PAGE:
As for the upper deck 31, which operates in compression, it is reinforced by compressed longitudinal bars 35 associated with frames or "couplers" 36 as described above.
The third example shown in FIGS. 12 to 14 relates to a concrete roadway 37 composed of relatively long "passive" sections 38 between which are interposed shorter "active" sections 39.
The "passive" sections 38 are subjected to a longitudinal compression created at the level of the active sections by compressed longitudinal bars 40 associated with frames or "couplers" 41 of the type described above.
In this case, each bar 40 has one end associated with one of the couplers 41 disposed in an "active" section 39 and its other end is buried in an adherent manner in an adjacent passive section 38 and comes to butt against a vertical plate 42 buried in this section 38.
Appropriate joints 43 are of course interposed between the sections of roadway 38 and 39 so as to render possible their slight mutual deformations.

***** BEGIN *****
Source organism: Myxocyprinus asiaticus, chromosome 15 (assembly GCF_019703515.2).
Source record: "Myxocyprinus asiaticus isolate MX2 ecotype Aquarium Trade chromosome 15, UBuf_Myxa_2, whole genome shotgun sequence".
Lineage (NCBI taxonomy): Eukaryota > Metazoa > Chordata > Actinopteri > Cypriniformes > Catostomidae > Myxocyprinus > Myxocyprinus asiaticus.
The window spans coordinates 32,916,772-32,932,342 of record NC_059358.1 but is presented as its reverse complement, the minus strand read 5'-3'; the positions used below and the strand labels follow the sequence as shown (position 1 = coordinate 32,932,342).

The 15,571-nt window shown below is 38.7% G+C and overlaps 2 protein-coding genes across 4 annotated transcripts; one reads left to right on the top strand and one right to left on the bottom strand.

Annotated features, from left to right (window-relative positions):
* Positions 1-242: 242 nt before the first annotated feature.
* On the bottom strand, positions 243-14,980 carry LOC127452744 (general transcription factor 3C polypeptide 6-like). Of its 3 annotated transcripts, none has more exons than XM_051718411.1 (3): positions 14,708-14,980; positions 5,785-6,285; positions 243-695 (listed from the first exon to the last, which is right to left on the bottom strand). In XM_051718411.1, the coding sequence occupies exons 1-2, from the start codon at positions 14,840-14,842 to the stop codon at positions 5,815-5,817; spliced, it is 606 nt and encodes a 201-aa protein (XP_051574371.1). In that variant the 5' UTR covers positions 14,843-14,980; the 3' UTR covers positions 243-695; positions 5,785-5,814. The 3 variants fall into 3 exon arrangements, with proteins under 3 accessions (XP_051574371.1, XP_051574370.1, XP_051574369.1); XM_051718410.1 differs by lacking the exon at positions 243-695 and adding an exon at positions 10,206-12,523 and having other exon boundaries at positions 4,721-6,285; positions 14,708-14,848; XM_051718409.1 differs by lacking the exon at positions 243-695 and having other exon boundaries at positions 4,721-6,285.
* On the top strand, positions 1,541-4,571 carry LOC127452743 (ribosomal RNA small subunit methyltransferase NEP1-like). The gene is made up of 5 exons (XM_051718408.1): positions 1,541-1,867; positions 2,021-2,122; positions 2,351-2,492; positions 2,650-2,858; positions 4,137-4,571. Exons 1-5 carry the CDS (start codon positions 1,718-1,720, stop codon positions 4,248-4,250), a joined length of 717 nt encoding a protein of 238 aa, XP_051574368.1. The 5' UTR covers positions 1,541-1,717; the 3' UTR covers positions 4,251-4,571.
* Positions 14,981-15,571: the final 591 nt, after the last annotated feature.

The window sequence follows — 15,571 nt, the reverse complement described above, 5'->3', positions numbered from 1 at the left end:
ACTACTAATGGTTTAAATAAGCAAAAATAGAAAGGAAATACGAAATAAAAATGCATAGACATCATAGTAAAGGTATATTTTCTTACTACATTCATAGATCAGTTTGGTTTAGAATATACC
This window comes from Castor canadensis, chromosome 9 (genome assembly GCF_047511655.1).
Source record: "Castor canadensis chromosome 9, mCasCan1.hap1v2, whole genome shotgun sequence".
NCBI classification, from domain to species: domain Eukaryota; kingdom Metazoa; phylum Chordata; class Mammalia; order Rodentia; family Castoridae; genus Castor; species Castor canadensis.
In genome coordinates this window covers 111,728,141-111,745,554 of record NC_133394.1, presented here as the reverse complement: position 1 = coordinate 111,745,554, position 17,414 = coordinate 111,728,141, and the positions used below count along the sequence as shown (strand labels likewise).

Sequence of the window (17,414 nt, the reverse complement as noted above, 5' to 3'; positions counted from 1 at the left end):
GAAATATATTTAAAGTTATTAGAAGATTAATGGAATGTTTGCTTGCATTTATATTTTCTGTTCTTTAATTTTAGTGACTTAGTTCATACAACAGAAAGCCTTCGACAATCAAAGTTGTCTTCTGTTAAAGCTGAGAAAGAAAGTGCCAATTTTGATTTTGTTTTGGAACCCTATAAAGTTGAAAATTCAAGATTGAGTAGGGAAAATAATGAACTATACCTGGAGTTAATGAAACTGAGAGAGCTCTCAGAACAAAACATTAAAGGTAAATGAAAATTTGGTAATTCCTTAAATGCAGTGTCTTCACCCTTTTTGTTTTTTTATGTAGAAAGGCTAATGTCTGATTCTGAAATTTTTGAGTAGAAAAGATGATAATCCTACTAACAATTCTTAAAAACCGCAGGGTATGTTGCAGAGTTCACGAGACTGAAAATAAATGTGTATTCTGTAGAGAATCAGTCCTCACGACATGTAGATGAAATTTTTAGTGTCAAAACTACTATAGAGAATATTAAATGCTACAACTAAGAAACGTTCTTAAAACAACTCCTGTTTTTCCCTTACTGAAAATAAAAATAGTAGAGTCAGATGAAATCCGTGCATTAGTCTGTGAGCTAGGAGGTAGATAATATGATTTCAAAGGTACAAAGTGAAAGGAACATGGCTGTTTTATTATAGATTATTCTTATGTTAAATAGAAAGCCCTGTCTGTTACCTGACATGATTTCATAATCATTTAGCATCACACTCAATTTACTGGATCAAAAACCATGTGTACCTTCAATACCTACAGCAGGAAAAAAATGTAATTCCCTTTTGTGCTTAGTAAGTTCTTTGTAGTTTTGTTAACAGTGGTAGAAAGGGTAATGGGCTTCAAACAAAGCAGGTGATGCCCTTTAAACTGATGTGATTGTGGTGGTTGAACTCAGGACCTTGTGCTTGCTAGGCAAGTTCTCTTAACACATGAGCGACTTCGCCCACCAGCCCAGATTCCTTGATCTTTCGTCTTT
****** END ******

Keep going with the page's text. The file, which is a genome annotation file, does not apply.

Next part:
As it goes without saying, and as already established moreover from what precedes, the invention is by no means limited to those of the embodiments and applications which have been more specially described above; on the contrary, it embraces all variants of them, particularly those where at least one of the compressed bars would be composed of several sections juxtaposed mutually end-to-end, the butted ends being in particular guided by a common rigid sleeve enveloping both of them.
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|U.S. Classification||52/600, 52/223.13, 52/223.6|
|International Classification||E01C7/16, E01D101/26, E04G21/12, E01D2/04, E04C5/08, E01D1/00, E01D101/28, E04C3/26|
|Cooperative Classification||E04G21/121, E04C5/08, E01D2/04, E04G21/12, E04C3/26, E01D2101/28, E01C7/16|
|European Classification||E01D2/04, E04G21/12B, E04C3/26, E04C5/08, E04G21/12, E01C7/16|
|Jul 28, 1992||AS||Assignment|
Owner name: FREYSSINET INTERNATIONAL ET COMPAGNIE, FRANCE
Free format text: ASSIGNMENT OF ASSIGNORS INTEREST.;ASSIGNOR:DE LA FUENTE, CARLOS;REEL/FRAME:006220/0202
Effective date: 19920721
|Aug 5, 1997||REMI||Maintenance fee reminder mailed|
|Dec 28, 1997||LAPS||Lapse for failure to pay maintenance fees|
|Mar 10, 1998||FP||Expired due to failure to pay maintenance fee|
Effective date: 19971231